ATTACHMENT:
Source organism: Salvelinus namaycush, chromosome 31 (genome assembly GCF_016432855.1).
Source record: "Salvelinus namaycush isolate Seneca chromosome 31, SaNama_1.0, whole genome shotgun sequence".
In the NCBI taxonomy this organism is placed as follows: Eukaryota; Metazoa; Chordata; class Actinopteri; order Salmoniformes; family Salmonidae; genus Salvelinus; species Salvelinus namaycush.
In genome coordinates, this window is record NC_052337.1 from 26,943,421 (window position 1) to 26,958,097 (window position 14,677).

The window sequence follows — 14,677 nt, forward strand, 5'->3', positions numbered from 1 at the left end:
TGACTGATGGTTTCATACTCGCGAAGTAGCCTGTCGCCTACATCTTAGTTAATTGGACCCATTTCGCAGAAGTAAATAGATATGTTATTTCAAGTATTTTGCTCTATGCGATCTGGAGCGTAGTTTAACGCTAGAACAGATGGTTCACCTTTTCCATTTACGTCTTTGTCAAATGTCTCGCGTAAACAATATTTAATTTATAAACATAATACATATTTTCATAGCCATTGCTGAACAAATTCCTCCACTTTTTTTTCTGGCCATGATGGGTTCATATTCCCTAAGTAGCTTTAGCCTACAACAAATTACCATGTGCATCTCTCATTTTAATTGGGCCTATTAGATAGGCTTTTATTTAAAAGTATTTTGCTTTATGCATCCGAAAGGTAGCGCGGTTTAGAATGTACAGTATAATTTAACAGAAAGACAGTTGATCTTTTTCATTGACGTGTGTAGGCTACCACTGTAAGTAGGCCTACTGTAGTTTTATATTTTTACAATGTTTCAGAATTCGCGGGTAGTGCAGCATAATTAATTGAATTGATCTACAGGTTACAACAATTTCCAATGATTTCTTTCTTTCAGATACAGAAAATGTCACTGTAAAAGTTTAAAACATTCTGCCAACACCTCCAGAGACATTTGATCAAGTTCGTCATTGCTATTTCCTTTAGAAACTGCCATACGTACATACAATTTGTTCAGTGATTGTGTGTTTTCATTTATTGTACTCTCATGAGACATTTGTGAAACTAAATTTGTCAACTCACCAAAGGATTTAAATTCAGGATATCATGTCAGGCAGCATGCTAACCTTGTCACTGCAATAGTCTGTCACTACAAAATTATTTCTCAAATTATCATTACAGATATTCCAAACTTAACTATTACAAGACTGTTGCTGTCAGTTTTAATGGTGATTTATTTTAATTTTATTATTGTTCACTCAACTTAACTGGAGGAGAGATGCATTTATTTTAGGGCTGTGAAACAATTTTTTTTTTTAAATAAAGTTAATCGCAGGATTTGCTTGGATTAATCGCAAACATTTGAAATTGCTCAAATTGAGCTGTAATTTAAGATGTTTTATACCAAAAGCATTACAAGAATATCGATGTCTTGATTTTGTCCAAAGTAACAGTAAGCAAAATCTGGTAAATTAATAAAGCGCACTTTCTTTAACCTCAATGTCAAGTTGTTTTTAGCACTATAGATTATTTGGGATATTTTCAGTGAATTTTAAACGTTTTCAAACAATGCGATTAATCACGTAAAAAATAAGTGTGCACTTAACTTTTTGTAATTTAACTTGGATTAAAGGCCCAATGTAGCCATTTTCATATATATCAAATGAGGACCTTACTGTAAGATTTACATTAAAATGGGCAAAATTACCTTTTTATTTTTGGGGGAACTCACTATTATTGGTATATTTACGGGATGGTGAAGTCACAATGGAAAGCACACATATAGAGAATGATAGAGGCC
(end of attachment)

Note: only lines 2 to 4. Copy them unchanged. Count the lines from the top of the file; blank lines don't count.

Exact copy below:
Source record: "Salvelinus namaycush isolate Seneca chromosome 31, SaNama_1.0, whole genome shotgun sequence".
In the NCBI taxonomy this organism is placed as follows: Eukaryota; Metazoa; Chordata; class Actinopteri; order Salmoniformes; family Salmonidae; genus Salvelinus; species Salvelinus namaycush.
In genome coordinates, this window is record NC_052337.1 from 26,943,421 (window position 1) to 26,958,097 (window position 14,677).